as “two tiered” - principal cities Dublin, Cork and Galway versus the rest of the country. This can be further divided into houses versus apartments. In Dublin city, the dearth of good family homes has further fuelled the middle to upper end of the market where some areas of Dublin are seeing strong upward pressure on prices due to pent-up demand. We are not experiencing ‘blanket’ recovery. Recovery in Ireland has been protracted and region-sensitive. That said, there is increased market confi dence. Vendors’ unrealistic price expectations have diminished, which has accelerated transactions in the market place. Despite the continued constraint on bank lending to the house buying public, the market is managing to transact. There are more than just


David Browne is Managing Director of HT Meagher O’Reilly Residential, based in Dublin. It off ers advice in residential new and second hand homes, new developments, block sales, and receiverships. Email: dbrowne@htmor.com Telephone: 00353 1 6342478 Website: www.htmor.com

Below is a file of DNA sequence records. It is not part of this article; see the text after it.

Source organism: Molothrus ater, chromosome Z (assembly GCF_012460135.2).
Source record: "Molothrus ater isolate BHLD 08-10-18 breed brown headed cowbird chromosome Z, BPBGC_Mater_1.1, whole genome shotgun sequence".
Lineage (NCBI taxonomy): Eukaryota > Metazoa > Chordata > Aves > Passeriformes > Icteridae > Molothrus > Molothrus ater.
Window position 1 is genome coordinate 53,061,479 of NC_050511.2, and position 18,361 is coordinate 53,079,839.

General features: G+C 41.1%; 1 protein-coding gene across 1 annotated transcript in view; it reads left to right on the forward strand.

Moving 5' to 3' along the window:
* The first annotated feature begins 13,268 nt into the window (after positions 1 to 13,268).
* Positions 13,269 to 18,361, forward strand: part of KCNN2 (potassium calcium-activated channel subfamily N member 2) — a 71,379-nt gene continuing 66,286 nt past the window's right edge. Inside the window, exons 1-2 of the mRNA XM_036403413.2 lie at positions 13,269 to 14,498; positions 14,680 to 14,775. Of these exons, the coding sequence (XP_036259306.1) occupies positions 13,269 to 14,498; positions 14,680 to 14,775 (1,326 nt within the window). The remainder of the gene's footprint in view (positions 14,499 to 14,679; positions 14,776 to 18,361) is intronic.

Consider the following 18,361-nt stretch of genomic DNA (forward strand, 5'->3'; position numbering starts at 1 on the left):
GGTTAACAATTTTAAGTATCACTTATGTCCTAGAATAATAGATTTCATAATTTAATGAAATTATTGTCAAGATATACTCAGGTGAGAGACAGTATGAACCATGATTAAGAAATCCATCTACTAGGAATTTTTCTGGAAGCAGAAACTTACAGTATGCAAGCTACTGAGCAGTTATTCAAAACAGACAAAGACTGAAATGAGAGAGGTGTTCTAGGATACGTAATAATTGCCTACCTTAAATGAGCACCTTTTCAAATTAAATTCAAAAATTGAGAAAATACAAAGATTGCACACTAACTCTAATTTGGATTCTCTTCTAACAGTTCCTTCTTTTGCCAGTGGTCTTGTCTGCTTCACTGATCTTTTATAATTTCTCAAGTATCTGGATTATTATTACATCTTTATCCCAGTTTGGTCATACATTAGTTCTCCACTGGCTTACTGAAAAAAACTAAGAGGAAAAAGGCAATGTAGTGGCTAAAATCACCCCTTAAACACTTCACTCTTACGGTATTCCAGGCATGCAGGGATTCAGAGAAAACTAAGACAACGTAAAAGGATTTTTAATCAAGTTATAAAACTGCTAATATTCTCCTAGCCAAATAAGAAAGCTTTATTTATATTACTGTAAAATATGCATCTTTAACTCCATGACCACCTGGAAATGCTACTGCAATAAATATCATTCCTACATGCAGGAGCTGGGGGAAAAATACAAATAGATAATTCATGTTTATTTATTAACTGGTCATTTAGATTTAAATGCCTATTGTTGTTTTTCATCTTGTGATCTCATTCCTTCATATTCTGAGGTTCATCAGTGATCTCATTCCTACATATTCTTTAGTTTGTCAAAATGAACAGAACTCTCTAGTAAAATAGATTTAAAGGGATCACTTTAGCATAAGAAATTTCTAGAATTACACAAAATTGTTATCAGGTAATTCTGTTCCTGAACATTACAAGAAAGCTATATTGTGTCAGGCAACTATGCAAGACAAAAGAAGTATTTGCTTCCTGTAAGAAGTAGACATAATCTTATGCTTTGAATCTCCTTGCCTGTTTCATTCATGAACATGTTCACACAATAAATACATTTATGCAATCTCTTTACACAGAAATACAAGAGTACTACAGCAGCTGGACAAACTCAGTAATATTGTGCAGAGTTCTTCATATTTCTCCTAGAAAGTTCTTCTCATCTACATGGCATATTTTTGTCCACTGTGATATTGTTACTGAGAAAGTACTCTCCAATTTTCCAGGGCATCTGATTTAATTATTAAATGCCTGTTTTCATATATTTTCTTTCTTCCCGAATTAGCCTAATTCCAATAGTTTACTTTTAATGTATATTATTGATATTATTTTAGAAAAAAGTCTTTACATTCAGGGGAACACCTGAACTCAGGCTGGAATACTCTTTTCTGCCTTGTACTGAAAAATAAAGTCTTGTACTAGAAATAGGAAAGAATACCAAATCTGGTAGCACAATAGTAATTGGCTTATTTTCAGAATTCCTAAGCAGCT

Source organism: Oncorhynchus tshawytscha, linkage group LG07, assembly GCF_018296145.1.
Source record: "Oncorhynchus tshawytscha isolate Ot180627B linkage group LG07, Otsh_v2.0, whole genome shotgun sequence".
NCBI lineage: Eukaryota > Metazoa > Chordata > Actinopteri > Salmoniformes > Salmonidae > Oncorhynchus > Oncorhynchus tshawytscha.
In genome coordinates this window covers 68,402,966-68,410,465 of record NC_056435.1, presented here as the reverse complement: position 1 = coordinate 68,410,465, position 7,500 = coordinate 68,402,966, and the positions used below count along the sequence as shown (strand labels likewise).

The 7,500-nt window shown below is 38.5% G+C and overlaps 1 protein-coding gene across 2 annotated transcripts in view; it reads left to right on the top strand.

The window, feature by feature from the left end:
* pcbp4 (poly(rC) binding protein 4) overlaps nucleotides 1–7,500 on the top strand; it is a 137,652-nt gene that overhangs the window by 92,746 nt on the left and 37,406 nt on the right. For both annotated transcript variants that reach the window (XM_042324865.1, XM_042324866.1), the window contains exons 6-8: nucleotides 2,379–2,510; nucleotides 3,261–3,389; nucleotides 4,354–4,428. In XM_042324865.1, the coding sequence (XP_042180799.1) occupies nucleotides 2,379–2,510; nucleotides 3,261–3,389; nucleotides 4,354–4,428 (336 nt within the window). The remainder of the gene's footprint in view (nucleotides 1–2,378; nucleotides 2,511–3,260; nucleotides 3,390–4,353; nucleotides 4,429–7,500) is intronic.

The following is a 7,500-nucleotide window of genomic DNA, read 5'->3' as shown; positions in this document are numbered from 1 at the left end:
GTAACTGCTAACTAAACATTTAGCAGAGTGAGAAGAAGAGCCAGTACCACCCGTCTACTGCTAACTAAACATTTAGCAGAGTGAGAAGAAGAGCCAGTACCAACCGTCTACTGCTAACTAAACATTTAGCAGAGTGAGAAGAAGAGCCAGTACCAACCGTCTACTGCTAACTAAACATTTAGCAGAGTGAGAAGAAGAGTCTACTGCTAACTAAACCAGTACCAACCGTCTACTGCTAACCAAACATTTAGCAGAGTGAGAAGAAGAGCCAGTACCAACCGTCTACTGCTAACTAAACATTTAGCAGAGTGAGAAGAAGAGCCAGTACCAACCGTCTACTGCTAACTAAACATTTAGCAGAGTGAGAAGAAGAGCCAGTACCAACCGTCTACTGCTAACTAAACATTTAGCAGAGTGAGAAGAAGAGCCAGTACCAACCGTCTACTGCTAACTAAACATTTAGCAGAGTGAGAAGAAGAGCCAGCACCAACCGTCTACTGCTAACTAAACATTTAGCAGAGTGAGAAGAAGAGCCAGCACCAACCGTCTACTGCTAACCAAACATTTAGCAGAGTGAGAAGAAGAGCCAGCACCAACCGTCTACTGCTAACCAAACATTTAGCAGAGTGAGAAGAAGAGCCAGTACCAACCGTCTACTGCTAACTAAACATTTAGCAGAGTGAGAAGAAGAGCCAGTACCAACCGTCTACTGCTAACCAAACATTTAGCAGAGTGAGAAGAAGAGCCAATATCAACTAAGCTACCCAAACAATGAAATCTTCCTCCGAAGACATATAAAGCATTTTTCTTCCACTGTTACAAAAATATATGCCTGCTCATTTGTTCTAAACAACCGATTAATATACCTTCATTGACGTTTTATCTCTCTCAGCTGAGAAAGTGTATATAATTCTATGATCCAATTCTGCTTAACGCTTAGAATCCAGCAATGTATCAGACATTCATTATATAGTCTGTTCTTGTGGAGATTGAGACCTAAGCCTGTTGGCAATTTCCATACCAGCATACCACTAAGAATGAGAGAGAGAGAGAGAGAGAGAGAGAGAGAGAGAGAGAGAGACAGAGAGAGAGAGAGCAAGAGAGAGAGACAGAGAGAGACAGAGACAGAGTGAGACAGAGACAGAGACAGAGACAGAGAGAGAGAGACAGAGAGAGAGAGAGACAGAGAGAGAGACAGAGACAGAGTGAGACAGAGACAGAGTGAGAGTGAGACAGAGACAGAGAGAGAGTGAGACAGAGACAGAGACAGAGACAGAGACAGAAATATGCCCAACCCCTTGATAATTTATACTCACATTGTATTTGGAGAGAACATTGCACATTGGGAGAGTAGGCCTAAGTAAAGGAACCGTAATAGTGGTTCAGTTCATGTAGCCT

green shoots - there is confi dence and genuine demand. Is now a good time to buy in Ireland? Are there good deals to be done out there? The answer is most defi nitely yes! The number of overseas and ex-pat enquiries we receive suggests we are not the only ones who think so.


LETTER FROM


www.opp-connect.com |MAY 2013


Letter from Sweden


Although a lesser-known fact to many, the Swedish property market has been one of Europe’s strongest performers in recent years.


the rise. So much so that prices are now reported to be higher than ever - up 250% since 1996.


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Key market indicators all make for positive reading – fewer properties for sale, quicker sales and growing optimism amongst buyers. In fact, apartment prices have risen by 12% over the last year and villa prices by 3%. Prices look set to continue rising, moderately at least, through 2013 – as long as interest rates remain relatively low. Leading Swedish broker, Erik Olsson, summarises the state of the market, “Stockholm, Gothenburg and Malmo prices are stronger and more stable than we saw in 2012 and confi dence amongst buyers has shown a considerable increase. Economic news from around the world over recent months has been less negative and many households fi nd that they have more money in their pockets.” Viewings in Stockholm and Gothenburg have been well attended in recent months, with higher sales